Showing the increasing importance of offering people, and particularly young women, protection against the harmful effects of the sun on skin, melanoma is has become the most common cancer for young British women.
Melanoma, the deadliest kind of skin cancer, is now the most common cancer in young British women, according to the the country’s leading cancer organization. Skin cancer has overtaken cervical cancer as the top cancer striking women in their 20s, according to the latest data from Cancer Research United Kingdom. The trend is particularly worrying because younger people are not generally those most susceptible to melanoma. Rates of skin cancer are typically highest in people older than age 75.
But experts worry that increasing numbers of younger people being diagnosed with skin cancer could be the start of a dangerous trend. Women in their 20s make up a small percentage of all patients diagnosed with melanoma in Britain, but nearly a third of all cases occur in people younger than 50. Based on current numbers, Cancer Research UK predicts that melanoma will become the fourth most common cancer for men and women of all ages by 2024, and that cases will jump from about 9,000 cases a year to more than 15,500.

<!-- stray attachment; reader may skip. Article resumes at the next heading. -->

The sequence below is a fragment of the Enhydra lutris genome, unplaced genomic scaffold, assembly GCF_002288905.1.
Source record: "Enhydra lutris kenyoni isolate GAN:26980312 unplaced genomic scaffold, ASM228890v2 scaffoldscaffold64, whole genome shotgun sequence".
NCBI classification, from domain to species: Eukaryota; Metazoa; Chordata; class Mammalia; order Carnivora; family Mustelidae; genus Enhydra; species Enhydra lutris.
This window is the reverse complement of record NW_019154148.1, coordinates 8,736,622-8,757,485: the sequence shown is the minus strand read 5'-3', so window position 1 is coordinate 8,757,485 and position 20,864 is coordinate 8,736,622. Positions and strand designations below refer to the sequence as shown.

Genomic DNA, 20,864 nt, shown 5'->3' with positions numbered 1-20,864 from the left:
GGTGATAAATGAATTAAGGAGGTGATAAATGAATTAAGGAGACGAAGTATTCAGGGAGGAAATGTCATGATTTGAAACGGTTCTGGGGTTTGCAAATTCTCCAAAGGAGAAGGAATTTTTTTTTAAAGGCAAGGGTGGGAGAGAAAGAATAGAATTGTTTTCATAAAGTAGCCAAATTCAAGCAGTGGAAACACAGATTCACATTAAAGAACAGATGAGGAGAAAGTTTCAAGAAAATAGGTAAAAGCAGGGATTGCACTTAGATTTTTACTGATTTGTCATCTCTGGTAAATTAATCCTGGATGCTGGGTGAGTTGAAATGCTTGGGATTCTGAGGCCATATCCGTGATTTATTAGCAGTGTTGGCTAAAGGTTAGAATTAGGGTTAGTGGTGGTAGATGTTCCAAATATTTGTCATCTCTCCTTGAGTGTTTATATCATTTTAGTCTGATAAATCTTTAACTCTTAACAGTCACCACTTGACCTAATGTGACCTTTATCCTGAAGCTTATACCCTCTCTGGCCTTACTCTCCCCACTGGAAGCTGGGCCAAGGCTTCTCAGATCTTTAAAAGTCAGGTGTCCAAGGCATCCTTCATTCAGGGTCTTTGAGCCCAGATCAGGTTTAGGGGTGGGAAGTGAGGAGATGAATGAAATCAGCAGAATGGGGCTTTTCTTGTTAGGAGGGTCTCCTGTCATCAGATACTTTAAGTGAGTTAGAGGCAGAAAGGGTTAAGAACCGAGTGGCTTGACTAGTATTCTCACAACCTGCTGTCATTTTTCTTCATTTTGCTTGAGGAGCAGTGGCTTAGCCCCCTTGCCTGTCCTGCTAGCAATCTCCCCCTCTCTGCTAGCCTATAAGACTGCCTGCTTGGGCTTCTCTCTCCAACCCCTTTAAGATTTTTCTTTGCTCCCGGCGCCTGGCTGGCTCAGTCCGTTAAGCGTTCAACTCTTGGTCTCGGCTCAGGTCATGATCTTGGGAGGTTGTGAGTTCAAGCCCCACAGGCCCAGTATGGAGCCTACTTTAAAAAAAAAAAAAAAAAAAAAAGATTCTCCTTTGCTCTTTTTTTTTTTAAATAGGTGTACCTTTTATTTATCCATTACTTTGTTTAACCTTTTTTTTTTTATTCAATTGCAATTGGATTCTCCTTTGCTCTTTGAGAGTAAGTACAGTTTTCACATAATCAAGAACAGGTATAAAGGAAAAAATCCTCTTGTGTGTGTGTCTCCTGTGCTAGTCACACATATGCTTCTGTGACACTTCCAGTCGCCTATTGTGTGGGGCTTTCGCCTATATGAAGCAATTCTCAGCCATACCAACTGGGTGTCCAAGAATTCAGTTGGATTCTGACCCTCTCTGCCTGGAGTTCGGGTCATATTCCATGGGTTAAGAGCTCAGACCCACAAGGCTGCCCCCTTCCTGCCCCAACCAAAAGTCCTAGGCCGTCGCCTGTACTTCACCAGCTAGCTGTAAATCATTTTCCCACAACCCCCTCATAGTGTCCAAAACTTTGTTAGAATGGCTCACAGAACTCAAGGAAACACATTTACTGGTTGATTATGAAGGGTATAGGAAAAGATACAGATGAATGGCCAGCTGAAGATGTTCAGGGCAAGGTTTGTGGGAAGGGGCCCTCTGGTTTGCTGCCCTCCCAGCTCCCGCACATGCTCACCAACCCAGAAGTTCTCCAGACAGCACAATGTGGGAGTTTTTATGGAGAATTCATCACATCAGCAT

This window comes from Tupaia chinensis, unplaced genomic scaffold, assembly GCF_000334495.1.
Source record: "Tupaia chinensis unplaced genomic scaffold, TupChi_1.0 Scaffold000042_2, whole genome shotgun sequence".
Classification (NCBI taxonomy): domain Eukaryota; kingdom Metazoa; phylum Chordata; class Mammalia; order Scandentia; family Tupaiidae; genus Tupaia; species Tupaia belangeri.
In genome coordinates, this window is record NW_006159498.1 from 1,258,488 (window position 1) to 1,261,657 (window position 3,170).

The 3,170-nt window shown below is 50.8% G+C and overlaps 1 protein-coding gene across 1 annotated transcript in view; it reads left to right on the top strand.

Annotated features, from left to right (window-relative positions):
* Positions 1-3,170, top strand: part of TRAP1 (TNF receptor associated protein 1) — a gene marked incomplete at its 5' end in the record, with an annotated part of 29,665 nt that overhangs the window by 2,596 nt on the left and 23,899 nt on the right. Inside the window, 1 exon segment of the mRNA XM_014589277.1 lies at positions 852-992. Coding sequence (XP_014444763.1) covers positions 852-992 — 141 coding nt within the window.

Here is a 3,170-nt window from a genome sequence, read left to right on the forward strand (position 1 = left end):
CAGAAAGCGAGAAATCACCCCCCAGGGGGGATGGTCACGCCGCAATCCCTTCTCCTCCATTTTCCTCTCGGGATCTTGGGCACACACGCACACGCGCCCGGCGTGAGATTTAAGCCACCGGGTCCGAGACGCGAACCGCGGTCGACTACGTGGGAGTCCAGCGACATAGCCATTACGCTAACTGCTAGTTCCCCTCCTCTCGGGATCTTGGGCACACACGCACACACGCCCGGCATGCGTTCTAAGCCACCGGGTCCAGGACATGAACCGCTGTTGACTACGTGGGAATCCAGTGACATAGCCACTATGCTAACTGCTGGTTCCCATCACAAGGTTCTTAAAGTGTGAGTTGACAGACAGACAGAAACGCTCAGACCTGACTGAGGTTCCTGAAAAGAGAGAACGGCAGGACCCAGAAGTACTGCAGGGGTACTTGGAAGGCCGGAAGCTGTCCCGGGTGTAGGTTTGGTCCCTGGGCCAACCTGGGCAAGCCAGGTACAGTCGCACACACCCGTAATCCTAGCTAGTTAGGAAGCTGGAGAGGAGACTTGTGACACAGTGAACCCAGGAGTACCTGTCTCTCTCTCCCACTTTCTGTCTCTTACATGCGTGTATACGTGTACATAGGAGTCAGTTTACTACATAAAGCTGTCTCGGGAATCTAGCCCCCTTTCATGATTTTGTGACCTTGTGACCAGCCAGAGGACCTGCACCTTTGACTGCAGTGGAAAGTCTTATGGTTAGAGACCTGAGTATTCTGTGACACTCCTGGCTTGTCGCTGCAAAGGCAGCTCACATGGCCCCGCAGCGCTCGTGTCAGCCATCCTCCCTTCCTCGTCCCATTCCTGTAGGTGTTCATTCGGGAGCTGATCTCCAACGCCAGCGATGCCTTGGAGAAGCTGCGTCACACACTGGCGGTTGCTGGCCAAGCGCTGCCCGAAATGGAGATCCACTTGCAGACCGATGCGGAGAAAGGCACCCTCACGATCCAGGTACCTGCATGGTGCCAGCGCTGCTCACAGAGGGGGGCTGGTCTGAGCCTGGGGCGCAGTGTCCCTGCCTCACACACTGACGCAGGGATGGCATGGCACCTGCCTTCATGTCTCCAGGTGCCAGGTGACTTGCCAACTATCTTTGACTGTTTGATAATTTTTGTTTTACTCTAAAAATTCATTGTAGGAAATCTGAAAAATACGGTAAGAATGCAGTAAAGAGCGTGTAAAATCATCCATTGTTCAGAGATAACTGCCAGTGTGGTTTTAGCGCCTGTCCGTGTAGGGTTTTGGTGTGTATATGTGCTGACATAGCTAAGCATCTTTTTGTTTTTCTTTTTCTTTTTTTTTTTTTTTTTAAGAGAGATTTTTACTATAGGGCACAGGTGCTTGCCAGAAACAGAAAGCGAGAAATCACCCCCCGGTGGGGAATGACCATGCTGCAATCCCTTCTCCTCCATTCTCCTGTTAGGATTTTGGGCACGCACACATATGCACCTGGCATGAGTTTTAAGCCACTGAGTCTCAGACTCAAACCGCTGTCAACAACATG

Cancer experts attribute the rising number of skin cancer cases largely to the surge in people using tanning salons. “Spending time on sunbeds is just as dangerous as staying out too long in the sun,” said Caroline Cerny of Cancer Research UK. The organization is starting a SunSmart campaign to warn Britons of the dangers of being too bronzed. “The intensity of UV rays in some sunbeds can be more than 10 times stronger than the midday sun,” Cerny said.
In the United States, several states require parental approval before minors can use tanning salons. Wisconsin bans people 16 and under from using tanning beds, and others ban children under 14. At least 29 states have regulations governing minors’ use of tanning salons.
In the U.K., Scottish politicians passed legislation banning those under 18 from using tanning beds, though it hasn’t yet been implemented. There are no plans for legislation in the rest of the U.K.
The World Health Organization has previously recommended that tanning beds be regulated because of their potential to damage DNA in the skin. Experts said most deadly skin cancers could be avoided if people took the proper precautions when in the sun and avoided tanning beds.
Associated Press, April 7, 2009